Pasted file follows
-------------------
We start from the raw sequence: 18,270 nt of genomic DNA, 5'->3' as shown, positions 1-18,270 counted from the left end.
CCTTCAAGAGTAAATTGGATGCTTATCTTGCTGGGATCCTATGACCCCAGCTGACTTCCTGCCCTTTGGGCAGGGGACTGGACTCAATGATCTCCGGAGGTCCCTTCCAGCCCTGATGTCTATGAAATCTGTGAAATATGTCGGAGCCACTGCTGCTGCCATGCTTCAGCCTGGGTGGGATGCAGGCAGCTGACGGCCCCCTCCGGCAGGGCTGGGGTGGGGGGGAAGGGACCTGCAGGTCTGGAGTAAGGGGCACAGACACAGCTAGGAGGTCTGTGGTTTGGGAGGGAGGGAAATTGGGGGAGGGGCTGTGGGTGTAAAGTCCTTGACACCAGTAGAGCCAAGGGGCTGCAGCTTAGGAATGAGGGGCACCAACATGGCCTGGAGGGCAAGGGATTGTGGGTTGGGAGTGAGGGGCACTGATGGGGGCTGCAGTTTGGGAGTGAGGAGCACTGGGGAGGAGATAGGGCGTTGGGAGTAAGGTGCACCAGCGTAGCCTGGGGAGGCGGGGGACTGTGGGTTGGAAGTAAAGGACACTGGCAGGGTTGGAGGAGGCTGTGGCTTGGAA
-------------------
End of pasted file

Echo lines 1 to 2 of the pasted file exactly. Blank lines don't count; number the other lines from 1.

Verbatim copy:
We start from the raw sequence: 18,270 nt of genomic DNA, 5'->3' as shown, positions 1-18,270 counted from the left end.
CCTTCAAGAGTAAATTGGATGCTTATCTTGCTGGGATCCTATGACCCCAGCTGACTTCCTGCCCTTTGGGCAGGGGACTGGACTCAATGATCTCCGGAGGTCCCTTCCAGCCCTGATGTCTATGAAATCTGTGAAATATGTCGGAGCCACTGCTGCTGCCATGCTTCAGCCTGGGTGGGATGCAGGCAGCTGACGGCCCCCTCCGGCAGGGCTGGGGTGGGGGGGAAGGGACCTGCAGGTCTGGAGTAAGGGGCACAGACACAGCTAGGAGGTCTGTGGTTTGGGAGGGAGGGAAATTGGGGGAGGGGCTGTGGGTGTAAAGTCCTTGACACCAGTAGAGCCAAGGGGCTGCAGCTTAGGAATGAGGGGCACCAACATGGCCTGGAGGGCAAGGGATTGTGGGTTGGGAGTGAGGGGCACTGATGGGGGCTGCAGTTTGGGAGTGAGGAGCACTGGGGAGGAGATAGGGCGTTGGGAGTAAGGTGCACCAGCGTAGCCTGGGGAGGCGGGGGACTGTGGGTTGGAAGTAAAGGACACTGGCAGGGTTGGAGGAGGCTGTGGCTTGGAA